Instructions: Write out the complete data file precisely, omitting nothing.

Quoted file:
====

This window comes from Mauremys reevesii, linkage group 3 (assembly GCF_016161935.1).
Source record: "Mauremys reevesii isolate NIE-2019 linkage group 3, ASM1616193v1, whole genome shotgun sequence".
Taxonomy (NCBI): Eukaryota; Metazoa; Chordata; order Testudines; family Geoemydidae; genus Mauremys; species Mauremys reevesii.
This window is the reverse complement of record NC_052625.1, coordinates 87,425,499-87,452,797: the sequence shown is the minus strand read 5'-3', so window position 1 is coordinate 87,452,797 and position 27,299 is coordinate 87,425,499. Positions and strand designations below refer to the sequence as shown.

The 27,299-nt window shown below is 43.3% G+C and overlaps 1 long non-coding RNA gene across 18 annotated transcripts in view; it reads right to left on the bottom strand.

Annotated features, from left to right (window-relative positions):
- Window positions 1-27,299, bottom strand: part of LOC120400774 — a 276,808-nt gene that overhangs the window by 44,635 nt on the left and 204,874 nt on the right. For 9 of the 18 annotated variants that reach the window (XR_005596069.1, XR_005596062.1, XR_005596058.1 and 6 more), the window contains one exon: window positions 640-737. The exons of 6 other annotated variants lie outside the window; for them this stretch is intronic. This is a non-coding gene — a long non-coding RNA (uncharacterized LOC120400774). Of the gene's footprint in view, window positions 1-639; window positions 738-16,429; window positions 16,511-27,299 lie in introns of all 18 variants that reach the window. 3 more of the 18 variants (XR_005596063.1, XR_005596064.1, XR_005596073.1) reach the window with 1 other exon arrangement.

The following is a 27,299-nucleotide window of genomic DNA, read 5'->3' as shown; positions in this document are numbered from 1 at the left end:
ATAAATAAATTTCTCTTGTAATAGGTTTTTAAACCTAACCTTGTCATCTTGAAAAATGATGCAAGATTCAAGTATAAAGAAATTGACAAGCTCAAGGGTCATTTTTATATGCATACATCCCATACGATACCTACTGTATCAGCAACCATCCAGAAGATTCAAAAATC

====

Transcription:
This window comes from Mauremys reevesii, linkage group 3 (assembly GCF_016161935.1).
Source record: "Mauremys reevesii isolate NIE-2019 linkage group 3, ASM1616193v1, whole genome shotgun sequence".
Taxonomy (NCBI): Eukaryota; Metazoa; Chordata; order Testudines; family Geoemydidae; genus Mauremys; species Mauremys reevesii.
This window is the reverse complement of record NC_052625.1, coordinates 87,425,499-87,452,797: the sequence shown is the minus strand read 5'-3', so window position 1 is coordinate 87,452,797 and position 27,299 is coordinate 87,425,499. Positions and strand designations below refer to the sequence as shown.

The 27,299-nt window shown below is 43.3% G+C and overlaps 1 long non-coding RNA gene across 18 annotated transcripts in view; it reads right to left on the bottom strand.

Annotated features, from left to right (window-relative positions):
- Window positions 1-27,299, bottom strand: part of LOC120400774 — a 276,808-nt gene that overhangs the window by 44,635 nt on the left and 204,874 nt on the right. For 9 of the 18 annotated variants that reach the window (XR_005596069.1, XR_005596062.1, XR_005596058.1 and 6 more), the window contains one exon: window positions 640-737. The exons of 6 other annotated variants lie outside the window; for them this stretch is intronic. This is a non-coding gene — a long non-coding RNA (uncharacterized LOC120400774). Of the gene's footprint in view, window positions 1-639; window positions 738-16,429; window positions 16,511-27,299 lie in introns of all 18 variants that reach the window. 3 more of the 18 variants (XR_005596063.1, XR_005596064.1, XR_005596073.1) reach the window with 1 other exon arrangement.

The following is a 27,299-nucleotide window of genomic DNA, read 5'->3' as shown; positions in this document are numbered from 1 at the left end:
ATAAATAAATTTCTCTTGTAATAGGTTTTTAAACCTAACCTTGTCATCTTGAAAAATGATGCAAGATTCAAGTATAAAGAAATTGACAAGCTCAAGGGTCATTTTTATATGCATACATCCCATACGATACCTACTGTATCAGCAACCATCCAGAAGATTCAAAAATC